5. Kayaking: Hong Kong Aqua-Bound Centre
Ease into kayaking in good hands with Hong Kong Aqua-Bound Centre. Before going into the water, you’ll get a kayak and safety lesson, which will help you get the hang of the sport as soon as you paddle into the kayak tour. In the protected waters of Stanley Main Beach, embark on a three-to-four mile round trip to see the sights of Stanley Peninsula. A knowledgeable kayak guide will be with you the entire time to help you improve your skills and tell you about the surrounding region.
Hong Kong Aqua-Bound Centre, Hoi Fung Path, Stanley Main Beach, Hong Kong, p. 8211 3876
6. Kiteboarding: Hong Kong Kiteboarding School
Conquered windsurfing, wakeboarding, surfing, and waterskiing? For an extra adrenaline rush, try kiteboarding for a change. This extreme water sport takes some time to master, but Hong Kong Kiteboarding School will have you gliding through the waves in no time. Instructor Davy Tang will guide you through the challenging sport safely in a solo class or with some buddies. Once you’ve got the hang of it, you can learn more advanced techniques like jumping.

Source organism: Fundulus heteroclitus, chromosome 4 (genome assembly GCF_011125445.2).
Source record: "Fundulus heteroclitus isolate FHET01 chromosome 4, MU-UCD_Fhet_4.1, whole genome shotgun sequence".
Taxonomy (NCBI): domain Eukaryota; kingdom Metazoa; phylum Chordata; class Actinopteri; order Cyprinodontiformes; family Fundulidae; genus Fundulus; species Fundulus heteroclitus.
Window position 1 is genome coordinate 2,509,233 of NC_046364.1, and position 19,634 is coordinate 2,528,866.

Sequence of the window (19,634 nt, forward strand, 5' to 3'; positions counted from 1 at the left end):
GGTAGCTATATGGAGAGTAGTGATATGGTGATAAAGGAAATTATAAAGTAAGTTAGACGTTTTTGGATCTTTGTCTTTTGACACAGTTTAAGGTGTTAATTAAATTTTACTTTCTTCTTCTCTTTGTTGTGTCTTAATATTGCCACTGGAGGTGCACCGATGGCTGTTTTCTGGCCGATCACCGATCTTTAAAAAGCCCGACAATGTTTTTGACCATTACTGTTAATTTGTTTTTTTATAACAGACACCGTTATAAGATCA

Hong Kong Kiteboarding School, Shui Hau Wan, Lantau Island, Hong Kong, p. 9288 4571
7. Diving: Splash Hong Kong
Hong Kong may not be the first place that comes to mind when you think of diving the deep blue sea, but if you want to get PADI Certified before your next trip to Indonesia or Thailand, Splash Hong Kong will get you fully licensed in 30 hours. Training first takes place in a confined swimming pool, where divers learn all about diving safety, followed by open water dives around Sai Kung, and a basic-diving theory test that you can take at home.
Splash Hong Kong, Ko Fu House, 58-72 Fuk Man Road, Sai Kung, New Territories, Hong Kong, p. 2792 4495
8. Jet Skiing: Wake2Chill
Hop aboard a jet ski and ride through the waves in style. At Wake2Chill, you can rent jet skis by the hour and venture speedily out to sea. First-timers will undergo a 10-minute health and safety tutorial before riding with a member of staff. If you’re a seasoned jet skier and hold a grade two operating licence, you can drive freely out to the sea alone after a 15-minute training session on basics and safety measures.
Wake2Chill, Tseng Tau Village Pier, Three Fathoms Cove, Sai Sha Road, Sai Kung, Hong Kong, p. 6888 0483
9. Wakeboarding/Wakesurfing: Wakeboard Hong Kong
Whether you’re a beginner or a skilled boarder, Wakeboard Hong Kong will bring out the inner wakeboarder or wakesurfer in you. In every session, you will be guided through the ins and outs of wakeboarding or wakesurfing before you take a ride. For the Friends & Family Package you get two hours of safe fun with an instructor and a boat. Wakeboard Hong Kong even offers Corporate and School Packages for some out-of-the-box water sports adventures with a big group.
Surf up with our complete guide to wakeboarding and wakesurfing.
Wakeboard Hong Kong, 101 Tai Tam Tuk Village, Tai Tam Tuk, Hong Kong, p. 9638 2069
[This article was originally published in September 2018 and updated in 2023 by Min Ji Park.]